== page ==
Spring Hollow Farm’s Akhal Teke Stallion – Mascot
Mascot is a four year old Stallion born and raised here in Kentucky by Cindy Sither of Spring Hollow Farm. He has had 30 days of informal Amish training. He is currently in training as a dressage mount, while also testing the waters of endurance and jumping. Please read below and spread the word about this amazing, rare and talented breed!
Akhal Teke FAQ:
–Where did this breed originate?
The Akhal-Teke originates from Turkmenistan, where they are a national emblem. These horses are adapted to severe climatic conditions and are thought to be one of the oldest horse breeds in existance. Akhal was the name of the line of Oases along the north slope of the Kopet Dag mountains. This area was inhabited by the Tekke tribe of Turkomans. The tribes of Turkmenistan selectively bred the horses, recording their pedigrees orally and using them for raiding.
–Why are they called rare?
There are currently about 6,600 Akhal-Tekes in the world (by comparison, there are 8,000 registered Thoroughbred foals born every year in Kentucky alone!) Most Akhal Tekes are in Turkmenistan and Russia, and North America has about 500.
–What are some characteristics that set this breed apart?
Aside from the obvious metallic sheen that is usually the first thing to catch one’s eye – the Akhal-Teke possess sloping shoulders and thin skin. The breed is tough and resilient, having adapted to the harshness of Turkmenistan lands, where horses must live without much food or water setting them up to be a tireless advocate for any sport. With their fast heart rate recoveries and endless stamina, the Akhal-Teke continues to influence the breed in a multiple disciplines including endurance, jumping, three-day eventing, fox hunting, and racing.
Some prefer this breed over even gaited horses as a smooth and gentle ride. Additionally, even though these are hot-blooded athletes, they remain calm and level headed and are therefore a superior choice for parades and other boisterous activities.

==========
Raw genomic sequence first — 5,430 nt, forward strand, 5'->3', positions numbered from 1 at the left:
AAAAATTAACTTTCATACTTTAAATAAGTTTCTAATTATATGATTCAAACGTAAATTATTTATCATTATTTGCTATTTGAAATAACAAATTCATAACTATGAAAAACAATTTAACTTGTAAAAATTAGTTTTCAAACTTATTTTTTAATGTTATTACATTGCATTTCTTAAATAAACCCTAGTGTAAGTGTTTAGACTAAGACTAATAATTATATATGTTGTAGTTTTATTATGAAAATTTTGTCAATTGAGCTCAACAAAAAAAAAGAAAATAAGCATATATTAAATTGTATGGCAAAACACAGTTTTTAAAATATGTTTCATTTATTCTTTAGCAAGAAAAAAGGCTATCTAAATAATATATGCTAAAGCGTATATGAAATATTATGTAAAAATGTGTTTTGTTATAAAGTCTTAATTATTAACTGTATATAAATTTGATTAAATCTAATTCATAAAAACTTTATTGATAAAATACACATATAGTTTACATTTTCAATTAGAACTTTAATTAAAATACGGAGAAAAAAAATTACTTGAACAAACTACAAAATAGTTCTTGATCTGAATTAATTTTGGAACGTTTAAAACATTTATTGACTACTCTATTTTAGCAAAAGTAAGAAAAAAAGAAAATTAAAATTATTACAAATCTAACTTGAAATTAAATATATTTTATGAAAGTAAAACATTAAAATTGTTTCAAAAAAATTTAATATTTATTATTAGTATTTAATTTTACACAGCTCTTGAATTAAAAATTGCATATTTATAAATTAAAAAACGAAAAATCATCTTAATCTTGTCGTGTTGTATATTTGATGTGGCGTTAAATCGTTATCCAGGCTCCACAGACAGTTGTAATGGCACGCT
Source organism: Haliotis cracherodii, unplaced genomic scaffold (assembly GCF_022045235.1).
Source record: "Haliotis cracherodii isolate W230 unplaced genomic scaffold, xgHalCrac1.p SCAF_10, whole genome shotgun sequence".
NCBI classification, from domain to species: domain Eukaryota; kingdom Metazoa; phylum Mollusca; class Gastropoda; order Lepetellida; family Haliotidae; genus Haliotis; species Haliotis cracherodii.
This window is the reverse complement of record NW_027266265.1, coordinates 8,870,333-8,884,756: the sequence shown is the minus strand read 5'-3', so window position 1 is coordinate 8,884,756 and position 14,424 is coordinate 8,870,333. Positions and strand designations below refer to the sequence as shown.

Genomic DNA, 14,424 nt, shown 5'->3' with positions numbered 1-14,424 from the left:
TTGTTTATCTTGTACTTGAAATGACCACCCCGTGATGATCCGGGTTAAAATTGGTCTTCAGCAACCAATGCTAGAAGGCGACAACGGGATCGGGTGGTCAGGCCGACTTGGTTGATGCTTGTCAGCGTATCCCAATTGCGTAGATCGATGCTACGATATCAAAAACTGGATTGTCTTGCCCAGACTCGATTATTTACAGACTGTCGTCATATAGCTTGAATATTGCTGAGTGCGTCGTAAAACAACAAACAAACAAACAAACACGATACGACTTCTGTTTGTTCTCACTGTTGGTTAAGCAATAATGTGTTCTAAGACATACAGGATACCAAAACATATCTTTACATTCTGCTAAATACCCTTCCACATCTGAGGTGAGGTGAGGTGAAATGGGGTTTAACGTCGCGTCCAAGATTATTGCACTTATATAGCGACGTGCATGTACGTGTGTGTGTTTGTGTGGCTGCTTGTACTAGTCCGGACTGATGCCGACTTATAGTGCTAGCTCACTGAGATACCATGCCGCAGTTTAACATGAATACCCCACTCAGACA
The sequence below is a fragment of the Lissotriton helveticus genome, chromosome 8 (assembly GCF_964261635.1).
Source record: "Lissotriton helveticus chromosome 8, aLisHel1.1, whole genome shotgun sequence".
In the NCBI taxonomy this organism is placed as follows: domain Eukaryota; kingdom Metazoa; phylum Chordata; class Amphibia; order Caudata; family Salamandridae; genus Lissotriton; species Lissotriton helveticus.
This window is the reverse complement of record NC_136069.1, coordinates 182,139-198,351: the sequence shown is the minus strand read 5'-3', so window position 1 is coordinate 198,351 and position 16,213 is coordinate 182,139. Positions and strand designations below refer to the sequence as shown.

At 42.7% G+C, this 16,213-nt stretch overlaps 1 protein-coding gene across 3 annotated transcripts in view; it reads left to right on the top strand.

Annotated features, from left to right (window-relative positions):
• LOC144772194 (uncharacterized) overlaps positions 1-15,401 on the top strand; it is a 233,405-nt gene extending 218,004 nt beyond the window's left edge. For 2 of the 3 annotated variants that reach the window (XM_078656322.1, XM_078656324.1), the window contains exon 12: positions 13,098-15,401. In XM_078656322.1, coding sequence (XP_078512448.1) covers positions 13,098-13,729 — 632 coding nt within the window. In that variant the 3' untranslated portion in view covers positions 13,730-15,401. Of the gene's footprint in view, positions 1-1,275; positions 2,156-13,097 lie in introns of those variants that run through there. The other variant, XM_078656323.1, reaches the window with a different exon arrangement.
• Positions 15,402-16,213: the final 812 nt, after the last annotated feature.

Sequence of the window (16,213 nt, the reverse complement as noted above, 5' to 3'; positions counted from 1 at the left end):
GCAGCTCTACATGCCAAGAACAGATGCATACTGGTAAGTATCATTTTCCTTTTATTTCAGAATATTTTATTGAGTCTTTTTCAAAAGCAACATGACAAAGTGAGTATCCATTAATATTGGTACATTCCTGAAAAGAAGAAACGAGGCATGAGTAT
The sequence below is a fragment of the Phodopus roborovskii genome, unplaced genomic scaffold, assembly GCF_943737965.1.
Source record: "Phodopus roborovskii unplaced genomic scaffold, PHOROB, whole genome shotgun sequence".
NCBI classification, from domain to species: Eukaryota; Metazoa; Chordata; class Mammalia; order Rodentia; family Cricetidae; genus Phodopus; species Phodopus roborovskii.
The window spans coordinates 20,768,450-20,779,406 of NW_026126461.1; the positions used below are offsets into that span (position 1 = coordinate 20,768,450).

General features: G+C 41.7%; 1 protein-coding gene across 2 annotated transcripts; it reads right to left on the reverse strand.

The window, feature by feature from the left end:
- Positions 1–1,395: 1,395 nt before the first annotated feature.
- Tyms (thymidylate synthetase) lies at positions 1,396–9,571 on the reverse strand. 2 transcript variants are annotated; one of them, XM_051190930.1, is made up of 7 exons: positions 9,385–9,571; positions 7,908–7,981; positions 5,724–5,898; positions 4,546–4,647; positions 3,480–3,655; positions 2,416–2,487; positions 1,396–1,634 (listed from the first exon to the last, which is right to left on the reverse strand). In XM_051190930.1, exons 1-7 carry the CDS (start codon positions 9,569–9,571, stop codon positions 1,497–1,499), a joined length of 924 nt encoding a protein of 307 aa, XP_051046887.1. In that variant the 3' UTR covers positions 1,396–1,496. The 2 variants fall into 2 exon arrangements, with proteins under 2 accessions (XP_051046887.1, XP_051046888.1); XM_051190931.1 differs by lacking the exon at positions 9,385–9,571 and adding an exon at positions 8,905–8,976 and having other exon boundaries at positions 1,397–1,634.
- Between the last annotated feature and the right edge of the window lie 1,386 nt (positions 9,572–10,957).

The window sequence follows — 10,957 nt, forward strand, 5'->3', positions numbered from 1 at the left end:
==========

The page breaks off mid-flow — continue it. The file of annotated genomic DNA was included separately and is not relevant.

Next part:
One supporter describes them beautifully, “Akhal-Tekes are very loyal (almost dog-like) and tend to want to bond to one person or family. In an article I read about the history of the breed, it stated that throughout history, they had been a good judge of character. They were important to families [in Russia]. In fact, it was said that “‘if the family horse did not like the groom, the wedding was off.'” (Terri Fender)
–What are they good at?
Dressage: An Akhal-Teke horse named Absent was the Olympic Champion in Rome in 1960 and won the Bronze Medal in Tokyo in 1964.
Endurance: In 1935, a group of Turkmen riders rode from Ashgabat to Moscow in 84 days covering 2500 miles, including a 3-day crossing of 235 miles of desert without water.
The Akhal-Teke is also known for its form and grace as a show jumper.
Highly regarded for its speed, stamina, comfortable gaits, intelligence and trainability – there really isn’t anything a Teke hasn’t branched out and exceled at.
-But how does this affect me?
The Akhal Teke is responsible for some of the best breeds in the world. Turkmen Atti passed his qualities to the Trakehner breed. They have influenced several Russian breeds and extensive crossbreeding with the Thoroughbred has created a fast, long-distance racehorse
Additionally, the Akhal-Teke is the only remaining pure strain of ancient Turkmene horse, a breed whose common ancestors bear a succession of different names over time: Massaget, Parthian, Nisean, Persian, Turkmene and finally, Akhal-Teke
Often referred to as the”mystery horse” because this breed has influenced many, yet been influenced by none.
So have I peaked your interest? Call and set up a time to come see what she has for sale. If nothing else, Cindy offers lessons, trails and casual encounters with the breed.
What are you waiting for? Fall for a Teke today! Call Cindy at (859)509-6137
Picture of Mascot’s half brother, Lucero
2 thoughts on “About”
I am really enjoying the theme/design of your blog. Do you ever run into any web browser compatibility problems? A handful of my blog readers have complained about my blog not working correctly in Explorer but looks great in Chrome. Do you have any ideas to help fix this problem?
I have not run into that – I use WordPress and they have a great troubleshooting department that has helped me with other things though